I know most people now will think that I’m going to write about Big Bang, that South Korean band. But I’m not sure if you realise that Big Bang is one of the most common names in the entertainment industry, meaning it’s used in all kinds of contexts. It’s the name of 3 bands (the other 2 being Norwegian and British), 10 albums and 4 songs. Outside of music, it’s the name of 4 films and 1 TV series. We’re going to explore a TV series today that has Big Bang in its name, which you may have guessed in this title. It’s Big Bang Theory, the sitcom of 2007 that’s still ongoing in its sixth season now.
Now I wish to make some clarifications before I proceed. First of all, I know this has nothing to do with music. However, I think blogs should once in a while have content that surprise their readers (and also their writers) and music and TV both cover the entertainment industry. Although I’ll still write mainly music-centric entries, I shall allow myself to skirt into entertainment territory once in a while. Secondly, I don’t love this show. I especially chose Big Bang Theory because it’s a show I’ve no particular fangirlish attachment with. I’ve only watched a few episodes and as a newcomer, I shall impart my newcomer opinion to anybody who may wish to start watching the show as well. It’s as valid a perspective as any other.
So to move into the show proper. Big Bang Theory is about a bunch of male geeks, from what I can see, and the highlight of the show is on the Greatest Geek, who’s some guy who borders on Aspergers Syndrome, Sheldon Cooper. Sheldon has high IQ and many qualifications in physics, but also displays the stereotypical traits of being boring, having an obsession with neatness and also no human empathy. I can see how comedies like Big Bang Theory work, because Sheldon acts essentially like ALF. He says things nobody would ever dare to say, but when we think about what he says, we find it funny because they make so much sense.
Aside from Sheldon, one interesting part about the show is its episode names. They include names such as “The Big Bran Hypothesis”, “The Panty Pinata Polarisation” and most recently, “The Tenure Turbulence”. Just like ALF, episode names aren’t released in full sight, but when one looks them up one realises they probably serve the purpose of giving scriptwriters a laugh. These episode names sound a lot like the ones in Steins;Gate, which also produced humourous effects. And I guess the idea of a crazy scientist character with no social skills is amusing because they’re so matter-of-fact and so unaffected by the trappings of society, and we wish so much to be like them.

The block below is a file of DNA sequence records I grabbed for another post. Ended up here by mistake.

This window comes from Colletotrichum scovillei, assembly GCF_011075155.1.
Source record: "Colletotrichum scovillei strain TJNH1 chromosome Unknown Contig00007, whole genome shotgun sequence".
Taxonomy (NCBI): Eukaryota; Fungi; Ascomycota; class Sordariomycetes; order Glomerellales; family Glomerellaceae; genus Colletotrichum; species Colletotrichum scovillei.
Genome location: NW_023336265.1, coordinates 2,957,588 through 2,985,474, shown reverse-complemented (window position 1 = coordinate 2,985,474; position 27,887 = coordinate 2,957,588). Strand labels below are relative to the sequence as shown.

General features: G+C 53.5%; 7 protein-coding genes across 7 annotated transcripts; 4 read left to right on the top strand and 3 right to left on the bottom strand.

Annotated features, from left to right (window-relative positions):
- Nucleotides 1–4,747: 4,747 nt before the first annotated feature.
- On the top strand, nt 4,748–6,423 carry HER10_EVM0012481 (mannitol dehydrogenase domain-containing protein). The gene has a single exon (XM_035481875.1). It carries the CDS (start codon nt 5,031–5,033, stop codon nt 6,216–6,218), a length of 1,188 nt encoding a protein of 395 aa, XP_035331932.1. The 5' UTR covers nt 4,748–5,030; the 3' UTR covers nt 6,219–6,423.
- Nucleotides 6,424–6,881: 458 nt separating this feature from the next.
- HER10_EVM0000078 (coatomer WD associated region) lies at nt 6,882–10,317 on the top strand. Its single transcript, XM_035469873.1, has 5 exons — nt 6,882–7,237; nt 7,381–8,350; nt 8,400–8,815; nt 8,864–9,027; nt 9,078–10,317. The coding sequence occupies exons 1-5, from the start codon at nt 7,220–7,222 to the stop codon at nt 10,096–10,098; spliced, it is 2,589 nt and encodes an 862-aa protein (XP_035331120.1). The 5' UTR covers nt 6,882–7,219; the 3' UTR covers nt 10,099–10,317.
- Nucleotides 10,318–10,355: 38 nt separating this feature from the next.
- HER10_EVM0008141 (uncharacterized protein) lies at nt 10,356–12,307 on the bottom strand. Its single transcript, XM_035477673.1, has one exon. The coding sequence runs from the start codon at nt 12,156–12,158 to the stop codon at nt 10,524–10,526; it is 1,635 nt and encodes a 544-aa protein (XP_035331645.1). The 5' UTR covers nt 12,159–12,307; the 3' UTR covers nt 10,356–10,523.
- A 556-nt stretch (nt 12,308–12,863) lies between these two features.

The song’s pretty peppy, but not something you’d be singing out in the streets. Just like in many other comedies, there tends to be a main storyline in the episode, but with a B-side story, usually in the prologue before the song starts, and sometimes also returning to it in the last part before the credits play. B-side stories tend to contain the most humour in one scene without a long-drawn tale, and sometimes people remember the jokes during the B-side segments more than the ones in the main A-side themselves. Big Bang Theory has a memorable B-side, such as the one about Spiderman. Its jokes are quite good in general, so I would recommend it to you guys.
Perhaps, being a subjective fan of ALF, one thing Big Bang Theory could do better is introduce a bit more warmth into the story. Sheldon’s kinda a jerk, but none of the characters are any much better. Of course, the USA is mainly about individualism, but I do miss the 80’s feeling of ALF where people genuinely cared about each other. I should watch more episodes where Sheldon does something out of a selfless cause, even for once.